Vale Carl T. Ford
We regret to announce the passing of Carl Ford, the editor and publisher of the seminal ‘80s fanzine DAGON.
Created in Britain but distributed around the world, DAGON played an important and influential role in both the horror gaming and literary scene of the era. Spawning 27 issues in total between 1983 and 1990, DAGON had humble beginnings as an A4 photocopied set of pages stapled together. In time, the ‘zine would transform into the more well known professionally-produced A5 format with glossy covers, featuring the work of Dave Carson, Martin McKenna, Jeffrey, and Allen Koszowski to name but a few.
Starting as a gaming ‘zine, DAGON soon had regular columns by luminaries such as Sandy Petersen and Mark Morrison, as well a plethora of scenarios of all shapes and sizes. Just look through the issues of DAGON and you will find the names of many writers who would go on to make their mark in the gaming world—Steve Hatherley, Marcus Rowland, Richard Watts—not forgetting Peter F. Jeffrey’s Red Brain, a regular ‘ask me anything’ feature that delved into forgotten lore concerning fiction, films, and more.
As time passed, DAGON began to focus on weird and horror fiction, although its Call of Cthulhu roots would always remain. Special editions were devoted to authors like T.E.D. Klein, Thomas Ligotti, Ramsey Campbell, and Karl Edward Wagner. In the days before the internet, Carl was able to establish relationships with authors and interview them. It’s an impressive line up, and speaks volumes of Carl’s dedication to the genre. Many of us were first turned on to these writers by DAGON; Carl’s passion was infectious and he played no small part in raising awareness of up-and-coming writers who had caught his eye.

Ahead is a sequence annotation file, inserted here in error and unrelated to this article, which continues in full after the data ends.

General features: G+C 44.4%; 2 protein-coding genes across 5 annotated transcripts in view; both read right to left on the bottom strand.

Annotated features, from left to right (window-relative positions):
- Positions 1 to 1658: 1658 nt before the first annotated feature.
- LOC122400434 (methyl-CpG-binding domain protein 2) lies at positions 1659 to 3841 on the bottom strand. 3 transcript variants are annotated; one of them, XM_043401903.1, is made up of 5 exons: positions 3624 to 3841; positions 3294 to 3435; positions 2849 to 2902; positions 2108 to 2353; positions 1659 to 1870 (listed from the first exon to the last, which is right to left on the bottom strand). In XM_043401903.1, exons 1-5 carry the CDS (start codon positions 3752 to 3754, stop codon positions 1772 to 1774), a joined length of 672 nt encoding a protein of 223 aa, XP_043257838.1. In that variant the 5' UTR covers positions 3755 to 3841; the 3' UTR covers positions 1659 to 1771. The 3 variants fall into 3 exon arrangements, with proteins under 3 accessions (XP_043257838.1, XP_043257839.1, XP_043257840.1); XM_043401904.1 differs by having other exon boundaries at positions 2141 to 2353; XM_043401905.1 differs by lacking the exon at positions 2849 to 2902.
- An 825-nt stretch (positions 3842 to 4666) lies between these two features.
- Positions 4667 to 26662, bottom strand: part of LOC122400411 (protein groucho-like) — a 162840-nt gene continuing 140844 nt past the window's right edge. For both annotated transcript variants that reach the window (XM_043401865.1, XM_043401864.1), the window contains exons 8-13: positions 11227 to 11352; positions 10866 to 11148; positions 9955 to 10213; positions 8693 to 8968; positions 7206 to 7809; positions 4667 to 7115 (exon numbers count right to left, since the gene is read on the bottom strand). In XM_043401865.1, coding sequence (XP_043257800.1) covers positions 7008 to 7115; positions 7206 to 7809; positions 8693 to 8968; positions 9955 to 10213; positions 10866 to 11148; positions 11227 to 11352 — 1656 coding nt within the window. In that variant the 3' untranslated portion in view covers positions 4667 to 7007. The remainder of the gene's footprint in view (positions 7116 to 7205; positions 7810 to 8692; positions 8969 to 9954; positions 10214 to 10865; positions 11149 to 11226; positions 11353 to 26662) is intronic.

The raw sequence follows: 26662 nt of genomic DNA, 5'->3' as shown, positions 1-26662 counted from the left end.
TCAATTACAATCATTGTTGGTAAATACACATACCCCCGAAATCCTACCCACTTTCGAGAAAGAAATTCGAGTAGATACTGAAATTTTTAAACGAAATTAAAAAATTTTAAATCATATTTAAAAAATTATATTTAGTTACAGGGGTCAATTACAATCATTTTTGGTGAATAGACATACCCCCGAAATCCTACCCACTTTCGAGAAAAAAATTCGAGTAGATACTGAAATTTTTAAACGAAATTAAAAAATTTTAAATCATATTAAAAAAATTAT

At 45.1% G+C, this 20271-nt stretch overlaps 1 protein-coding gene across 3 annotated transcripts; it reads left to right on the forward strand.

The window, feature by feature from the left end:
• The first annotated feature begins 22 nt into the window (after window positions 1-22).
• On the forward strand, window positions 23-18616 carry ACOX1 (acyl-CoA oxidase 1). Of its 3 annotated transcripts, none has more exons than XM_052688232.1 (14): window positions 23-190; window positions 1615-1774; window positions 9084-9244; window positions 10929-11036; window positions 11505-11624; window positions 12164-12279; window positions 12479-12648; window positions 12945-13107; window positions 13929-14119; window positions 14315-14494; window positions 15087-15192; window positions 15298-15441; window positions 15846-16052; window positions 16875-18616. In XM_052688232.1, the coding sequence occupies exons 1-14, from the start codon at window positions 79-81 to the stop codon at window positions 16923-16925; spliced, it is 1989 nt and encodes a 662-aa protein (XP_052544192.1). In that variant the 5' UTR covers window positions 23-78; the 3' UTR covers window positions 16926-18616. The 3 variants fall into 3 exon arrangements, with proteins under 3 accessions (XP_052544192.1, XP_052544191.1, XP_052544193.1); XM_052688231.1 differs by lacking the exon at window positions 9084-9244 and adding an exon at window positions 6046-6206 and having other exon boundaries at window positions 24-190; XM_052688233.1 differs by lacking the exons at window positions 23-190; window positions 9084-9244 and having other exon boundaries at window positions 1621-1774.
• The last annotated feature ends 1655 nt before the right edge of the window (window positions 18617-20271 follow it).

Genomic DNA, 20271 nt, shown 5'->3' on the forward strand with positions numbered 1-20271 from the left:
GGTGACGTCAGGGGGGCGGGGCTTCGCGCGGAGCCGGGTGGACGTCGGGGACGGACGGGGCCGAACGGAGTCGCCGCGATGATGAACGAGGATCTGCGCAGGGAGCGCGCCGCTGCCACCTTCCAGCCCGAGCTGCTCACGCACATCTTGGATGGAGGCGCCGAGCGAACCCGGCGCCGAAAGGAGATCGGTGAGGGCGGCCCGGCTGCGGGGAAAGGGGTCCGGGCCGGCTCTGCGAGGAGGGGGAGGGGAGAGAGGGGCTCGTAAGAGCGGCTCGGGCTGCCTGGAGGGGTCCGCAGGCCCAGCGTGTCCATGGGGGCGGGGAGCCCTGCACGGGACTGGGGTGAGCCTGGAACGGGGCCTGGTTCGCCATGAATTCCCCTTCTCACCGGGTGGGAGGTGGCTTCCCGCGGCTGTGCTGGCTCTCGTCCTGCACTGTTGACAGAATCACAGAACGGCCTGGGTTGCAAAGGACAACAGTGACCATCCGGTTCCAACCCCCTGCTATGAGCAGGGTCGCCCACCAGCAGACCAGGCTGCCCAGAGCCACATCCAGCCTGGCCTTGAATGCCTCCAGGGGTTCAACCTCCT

Carl was an inspiration to many and to myself. In the late 1990s, long after DAGON’s demise, I felt a Call of Cthulhu shaped void the fanzine world. Thus, I began The Whisperer, a fanzine dedicated to the game. In truth, without DAGON, I doubt I’d have started that venture. Thank you Carl for opening the way.